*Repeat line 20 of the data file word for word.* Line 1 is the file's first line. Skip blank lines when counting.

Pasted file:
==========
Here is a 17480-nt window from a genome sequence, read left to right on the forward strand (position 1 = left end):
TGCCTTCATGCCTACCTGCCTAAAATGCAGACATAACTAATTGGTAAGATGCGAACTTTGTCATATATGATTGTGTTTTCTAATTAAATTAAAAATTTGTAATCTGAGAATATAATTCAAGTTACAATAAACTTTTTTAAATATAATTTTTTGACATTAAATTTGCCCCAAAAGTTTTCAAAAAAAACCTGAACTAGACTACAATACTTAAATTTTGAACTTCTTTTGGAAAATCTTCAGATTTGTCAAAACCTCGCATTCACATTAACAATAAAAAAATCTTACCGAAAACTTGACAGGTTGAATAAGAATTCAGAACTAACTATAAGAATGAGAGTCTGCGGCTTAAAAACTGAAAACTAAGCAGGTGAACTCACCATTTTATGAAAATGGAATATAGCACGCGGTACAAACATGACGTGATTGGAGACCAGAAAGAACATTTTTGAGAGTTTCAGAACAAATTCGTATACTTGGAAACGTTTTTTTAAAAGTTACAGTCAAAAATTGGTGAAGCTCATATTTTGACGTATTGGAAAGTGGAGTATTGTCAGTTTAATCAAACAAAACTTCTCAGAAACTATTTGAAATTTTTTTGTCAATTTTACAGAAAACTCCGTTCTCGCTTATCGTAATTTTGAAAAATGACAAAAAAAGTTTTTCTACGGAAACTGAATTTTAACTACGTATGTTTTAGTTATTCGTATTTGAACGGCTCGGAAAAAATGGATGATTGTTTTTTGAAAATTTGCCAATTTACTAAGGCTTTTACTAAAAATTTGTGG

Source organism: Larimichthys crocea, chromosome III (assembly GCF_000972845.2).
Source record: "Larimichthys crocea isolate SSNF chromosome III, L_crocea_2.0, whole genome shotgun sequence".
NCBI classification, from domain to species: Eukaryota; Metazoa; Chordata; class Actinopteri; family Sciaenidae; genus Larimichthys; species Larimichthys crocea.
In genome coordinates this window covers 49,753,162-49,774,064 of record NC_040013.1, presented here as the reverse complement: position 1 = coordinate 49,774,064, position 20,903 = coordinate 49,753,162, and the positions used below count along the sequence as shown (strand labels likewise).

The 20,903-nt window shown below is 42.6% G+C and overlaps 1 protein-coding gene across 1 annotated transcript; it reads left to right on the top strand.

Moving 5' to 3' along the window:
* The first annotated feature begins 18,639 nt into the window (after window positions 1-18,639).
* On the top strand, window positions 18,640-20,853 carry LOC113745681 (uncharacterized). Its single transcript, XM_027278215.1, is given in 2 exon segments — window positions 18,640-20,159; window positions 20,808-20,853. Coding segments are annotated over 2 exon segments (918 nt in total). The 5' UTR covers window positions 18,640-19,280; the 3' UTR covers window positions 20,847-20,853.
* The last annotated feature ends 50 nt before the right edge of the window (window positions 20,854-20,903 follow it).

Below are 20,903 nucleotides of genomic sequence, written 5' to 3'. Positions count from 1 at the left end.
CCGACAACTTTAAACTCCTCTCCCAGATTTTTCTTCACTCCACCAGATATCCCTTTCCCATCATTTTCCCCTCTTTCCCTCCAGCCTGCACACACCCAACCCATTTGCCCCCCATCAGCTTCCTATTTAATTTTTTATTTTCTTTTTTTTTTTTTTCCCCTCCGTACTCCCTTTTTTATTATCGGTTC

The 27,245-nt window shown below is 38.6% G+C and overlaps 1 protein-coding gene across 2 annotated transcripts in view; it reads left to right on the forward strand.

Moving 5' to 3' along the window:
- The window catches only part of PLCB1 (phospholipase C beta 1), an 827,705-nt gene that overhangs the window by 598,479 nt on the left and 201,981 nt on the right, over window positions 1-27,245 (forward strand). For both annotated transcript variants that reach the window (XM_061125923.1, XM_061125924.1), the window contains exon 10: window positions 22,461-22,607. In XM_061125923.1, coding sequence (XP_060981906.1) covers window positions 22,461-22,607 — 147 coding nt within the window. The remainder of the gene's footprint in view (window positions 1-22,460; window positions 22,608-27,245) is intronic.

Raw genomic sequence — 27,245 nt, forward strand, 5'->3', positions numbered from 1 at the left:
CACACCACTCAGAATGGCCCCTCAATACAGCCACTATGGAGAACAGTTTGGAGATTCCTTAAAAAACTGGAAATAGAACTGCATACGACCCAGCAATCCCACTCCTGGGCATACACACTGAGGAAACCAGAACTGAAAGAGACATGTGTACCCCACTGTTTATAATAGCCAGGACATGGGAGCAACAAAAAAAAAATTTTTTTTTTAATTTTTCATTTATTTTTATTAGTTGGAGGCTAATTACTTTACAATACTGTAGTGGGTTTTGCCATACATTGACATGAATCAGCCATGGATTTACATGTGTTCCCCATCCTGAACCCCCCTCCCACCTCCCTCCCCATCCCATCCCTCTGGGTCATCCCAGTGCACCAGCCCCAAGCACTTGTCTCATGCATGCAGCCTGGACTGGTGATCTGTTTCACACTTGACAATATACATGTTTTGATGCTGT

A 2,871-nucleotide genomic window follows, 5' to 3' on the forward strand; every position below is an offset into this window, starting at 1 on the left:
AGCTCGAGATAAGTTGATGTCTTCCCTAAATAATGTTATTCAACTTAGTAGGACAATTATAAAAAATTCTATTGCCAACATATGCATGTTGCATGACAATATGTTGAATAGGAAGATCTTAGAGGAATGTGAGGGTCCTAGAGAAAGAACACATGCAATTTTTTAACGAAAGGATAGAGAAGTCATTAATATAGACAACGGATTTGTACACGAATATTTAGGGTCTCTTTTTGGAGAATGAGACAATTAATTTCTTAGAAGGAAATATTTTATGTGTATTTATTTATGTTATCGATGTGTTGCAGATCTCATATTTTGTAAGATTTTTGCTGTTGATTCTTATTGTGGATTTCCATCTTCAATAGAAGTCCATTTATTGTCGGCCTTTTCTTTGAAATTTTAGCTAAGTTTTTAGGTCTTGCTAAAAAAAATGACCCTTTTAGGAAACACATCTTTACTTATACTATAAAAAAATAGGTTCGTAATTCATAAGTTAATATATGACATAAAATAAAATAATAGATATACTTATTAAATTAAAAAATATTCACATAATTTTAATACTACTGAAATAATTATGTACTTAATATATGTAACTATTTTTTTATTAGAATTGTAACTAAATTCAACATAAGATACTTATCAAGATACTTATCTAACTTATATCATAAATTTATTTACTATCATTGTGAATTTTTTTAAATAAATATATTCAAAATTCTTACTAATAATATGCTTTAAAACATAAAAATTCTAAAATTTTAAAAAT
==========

AGCTCGAGATAAGTTGATGTCTTCCCTAAATAATGTTATTCAACTTAGTAGGACAATTATAAAAAATTCTATTGCCAACATATGCATGTTGCATGACAATATGTTGAATAGGAAGATCTTAGAGGAATGTGAGGGTCCTAGAGAAAGAACACATGCAATTTTTTAACGAAAGGATAGAGAAGTCATTAATATAGACAACGGATTTGTACACGAATATTTAGGGTCTCTTTTTGGAGAATGAGACAATTAATTTCTTAGAAGGAAATATTTTATGTGTATTTATTTATGTTATCGATGTGTTGCAGATCTCATATTTTGTAAGATTTTTGCTGTTGATTCTTATTGTGGATTTCCATCTTCAATAGAAGTCCATTTATTGTCGGCCTTTTCTTTGAAATTTTAGCTAAGTTTTTAGGTCTTGCTAAAAAAAATGACCCTTTTAGGAAACACATCTTTACTTATACTATAAAAAAATAGGTTCGTAATTCATAAGTTAATATATGACATAAAATAAAATAATAGATATACTTATTAAATTAAAAAATATTCACATAATTTTAATACTACTGAAATAATTATGTACTTAATATATGTAACTATTTTTTTATTAGAATTGTAACTAAATTCAACATAAGATACTTATCAAGATACTTATCTAACTTATATCATAAATTTATTTACTATCATTGTGAATTTTTTTAAATAAATATATTCAAAATTCTTACTAATAATATGCTTTAAAACATAAAAATTCTAAAATTTTAAAAAT